CATHOLIC aid agencies are part of the international relief efforts for survivors in remote parts of the Indonesian island of Sulawesi in the aftermath of a 7.5-magnitude earthquake and devastating tsunami.
Tens of thousands of people fled their homes when an earthquake struck Central Sulawesi province, and soon after a tsunami engulfed the main centres of Palu and Donggala and other coastal towns and villages on September 28.
Brisbane’s Indonesian Catholic community dedicated Sunday prayers to the victims and their families, and started a relief fund as the enormity of the disaster unfolded.
After four days, the death toll rose to more than a thousand and continued to climb as rescue teams reached isolated settlements and started digging for signs of life beneath crushed rubble, and mud and debris from landslides.
As strong aftershocks continued to hit the largest city, Palu, Indonesia’s Catholic Church swung into action to support victims.
Caritas Australia’s partner Caritas Indonesia and Catholic Relief Services were quickly on the ground.
“We are concerned that emergency teams have not yet reached all impacted areas, where there are no communications, and so the extent of the damage and lives lost isn’t yet known,” Caritas Australia senior programs co-ordinator for emergencies Richard Forsythe said.
“… We want to express our solidarity with the people of Indonesia; they are in our thoughts and prayers at this difficult time.”
The biggest immediate concern was the lack of clean drinking water and medicines; and the risk of disease caused by decomposing bodies.
Volunteers in Palu, prepared a mass grave and buried hundreds of corpses.
In the confusion of the early aid efforts, a military supply plane was unable to land in Palu because desperate residents overran the airport.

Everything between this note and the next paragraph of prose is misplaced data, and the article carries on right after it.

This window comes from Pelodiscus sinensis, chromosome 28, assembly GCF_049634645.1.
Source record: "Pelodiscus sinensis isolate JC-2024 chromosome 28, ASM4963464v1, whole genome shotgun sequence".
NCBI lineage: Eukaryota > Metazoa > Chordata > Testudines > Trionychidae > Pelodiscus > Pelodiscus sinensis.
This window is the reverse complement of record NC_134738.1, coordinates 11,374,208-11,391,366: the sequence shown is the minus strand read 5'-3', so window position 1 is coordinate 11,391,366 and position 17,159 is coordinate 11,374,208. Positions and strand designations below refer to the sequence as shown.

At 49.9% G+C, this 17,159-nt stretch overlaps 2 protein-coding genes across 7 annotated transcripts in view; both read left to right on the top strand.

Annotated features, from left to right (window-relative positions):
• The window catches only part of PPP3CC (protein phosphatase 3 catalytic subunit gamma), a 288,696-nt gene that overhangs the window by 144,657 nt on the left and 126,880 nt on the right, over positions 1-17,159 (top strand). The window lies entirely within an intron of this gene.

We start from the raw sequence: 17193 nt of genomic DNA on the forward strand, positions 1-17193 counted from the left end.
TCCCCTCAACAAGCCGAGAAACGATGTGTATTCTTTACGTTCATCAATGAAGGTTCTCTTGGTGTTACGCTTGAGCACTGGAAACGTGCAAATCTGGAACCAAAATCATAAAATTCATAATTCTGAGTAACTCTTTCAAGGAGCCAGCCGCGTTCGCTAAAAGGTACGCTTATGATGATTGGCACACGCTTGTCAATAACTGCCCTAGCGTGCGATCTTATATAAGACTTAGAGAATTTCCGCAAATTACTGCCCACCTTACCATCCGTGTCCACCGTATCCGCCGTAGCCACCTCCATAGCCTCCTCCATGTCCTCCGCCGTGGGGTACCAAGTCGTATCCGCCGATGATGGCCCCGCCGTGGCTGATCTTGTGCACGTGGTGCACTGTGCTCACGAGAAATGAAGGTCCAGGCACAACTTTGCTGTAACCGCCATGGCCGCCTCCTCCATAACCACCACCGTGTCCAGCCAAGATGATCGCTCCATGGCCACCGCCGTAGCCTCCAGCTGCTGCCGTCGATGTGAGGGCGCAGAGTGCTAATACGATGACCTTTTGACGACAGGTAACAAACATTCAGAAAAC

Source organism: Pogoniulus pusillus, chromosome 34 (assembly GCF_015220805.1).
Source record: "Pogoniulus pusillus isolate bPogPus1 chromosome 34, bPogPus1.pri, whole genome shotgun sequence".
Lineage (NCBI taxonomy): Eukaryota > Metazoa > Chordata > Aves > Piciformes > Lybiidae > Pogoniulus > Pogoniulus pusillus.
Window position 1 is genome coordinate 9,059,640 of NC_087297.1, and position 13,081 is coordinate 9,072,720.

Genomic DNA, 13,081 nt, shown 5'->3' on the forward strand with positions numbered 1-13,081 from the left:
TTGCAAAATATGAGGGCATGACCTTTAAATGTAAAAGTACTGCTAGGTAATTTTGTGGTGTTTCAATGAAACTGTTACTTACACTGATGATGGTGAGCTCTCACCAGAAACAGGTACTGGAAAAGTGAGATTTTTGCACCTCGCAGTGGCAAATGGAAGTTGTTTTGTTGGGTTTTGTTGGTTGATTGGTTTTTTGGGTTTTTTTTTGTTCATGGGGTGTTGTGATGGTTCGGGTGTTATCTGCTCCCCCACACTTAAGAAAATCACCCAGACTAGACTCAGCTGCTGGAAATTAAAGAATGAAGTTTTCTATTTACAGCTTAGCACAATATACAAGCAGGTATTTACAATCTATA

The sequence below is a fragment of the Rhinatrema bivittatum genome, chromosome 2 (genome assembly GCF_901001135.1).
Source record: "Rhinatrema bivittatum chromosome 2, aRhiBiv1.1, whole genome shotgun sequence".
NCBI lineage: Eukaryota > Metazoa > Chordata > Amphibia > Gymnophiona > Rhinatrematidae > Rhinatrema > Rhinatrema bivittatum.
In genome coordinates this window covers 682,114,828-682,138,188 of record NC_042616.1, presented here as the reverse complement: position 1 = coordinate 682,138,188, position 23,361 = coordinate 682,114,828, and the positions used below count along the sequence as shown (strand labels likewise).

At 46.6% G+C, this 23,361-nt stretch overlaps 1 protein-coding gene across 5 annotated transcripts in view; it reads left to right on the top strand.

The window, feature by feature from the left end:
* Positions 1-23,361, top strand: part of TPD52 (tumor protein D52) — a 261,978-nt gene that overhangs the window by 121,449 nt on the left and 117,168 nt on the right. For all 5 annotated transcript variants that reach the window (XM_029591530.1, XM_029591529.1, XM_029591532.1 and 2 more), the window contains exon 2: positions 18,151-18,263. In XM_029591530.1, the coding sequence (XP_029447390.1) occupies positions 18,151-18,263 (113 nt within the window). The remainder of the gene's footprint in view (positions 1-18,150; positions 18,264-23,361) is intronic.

South of Palu a recovery team discovered the bodies of 34 children attending a Bible camp at a church, a spokeswoman for the Indonesian Red Cross, Aulia Arriani, said.
Without access to heavy machinery, there was no immediate way to lift concrete rubble and dig through the carnage.
Brisbane’s Indonesian Catholic community chaplain Capuchin Fr Martinus Situmorang dedicated prayers at St Ita’s Church, Dutton Park, to “the souls of victims, for the families and the thousands of injured”.
“We also prayed for the (Indonesian) government organising rescue and support efforts,” Fr Situmorang said.
He called on Brisbane’s 470-strong Indonesian Catholic community to support relief fundraising efforts.
Pope Francis also drew international attention to the disaster.
“I pray for the deceased – unfortunately, (they are) numerous – for the wounded, for all those that have lost their homes and work,” the Pope said, after reciting the Angelus with members of the faithful at St Peter’s Square on September 30.
“May the Lord console them and support the efforts of all those that are involved in bringing help.”
Fr Situmorang said he had an “emotional connection” with Palu, having last visited his uncle there in 2011.
He had made brief email connection with his uncle to confirm his safety until the Internet failed.
Chairman of the Socio-Economic Commission of Manado Diocese in North Sulawesi Fr Joy Derry Clement said some parishes in the area had been heavily hit.
At least two parish churches have been partially destroyed.
“Their walls are cracked. In some cases, heavy steel pillars have become detached from their brackets,” Fr Clement said, adding a number of priests suffered minor injuries due to the quake.
At least 500 priests, nuns, seminarians and lay Catholics have been forced to relocate to the compound of the Immaculate Heart of Mary Parish in Palu.